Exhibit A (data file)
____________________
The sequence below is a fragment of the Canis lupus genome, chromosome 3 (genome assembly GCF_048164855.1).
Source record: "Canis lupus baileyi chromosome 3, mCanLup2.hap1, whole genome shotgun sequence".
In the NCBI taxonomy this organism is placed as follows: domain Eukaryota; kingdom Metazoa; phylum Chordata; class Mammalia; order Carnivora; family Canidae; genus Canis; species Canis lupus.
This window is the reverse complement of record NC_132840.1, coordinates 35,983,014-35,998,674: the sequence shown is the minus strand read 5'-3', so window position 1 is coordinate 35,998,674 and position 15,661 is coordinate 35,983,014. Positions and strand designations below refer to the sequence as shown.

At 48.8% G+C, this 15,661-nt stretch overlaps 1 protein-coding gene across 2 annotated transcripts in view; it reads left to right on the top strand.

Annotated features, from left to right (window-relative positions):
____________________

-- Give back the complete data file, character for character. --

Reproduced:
The sequence below is a fragment of the Canis lupus genome, chromosome 3 (genome assembly GCF_048164855.1).
Source record: "Canis lupus baileyi chromosome 3, mCanLup2.hap1, whole genome shotgun sequence".
In the NCBI taxonomy this organism is placed as follows: domain Eukaryota; kingdom Metazoa; phylum Chordata; class Mammalia; order Carnivora; family Canidae; genus Canis; species Canis lupus.
This window is the reverse complement of record NC_132840.1, coordinates 35,983,014-35,998,674: the sequence shown is the minus strand read 5'-3', so window position 1 is coordinate 35,998,674 and position 15,661 is coordinate 35,983,014. Positions and strand designations below refer to the sequence as shown.

At 48.8% G+C, this 15,661-nt stretch overlaps 1 protein-coding gene across 2 annotated transcripts in view; it reads left to right on the top strand.

Annotated features, from left to right (window-relative positions):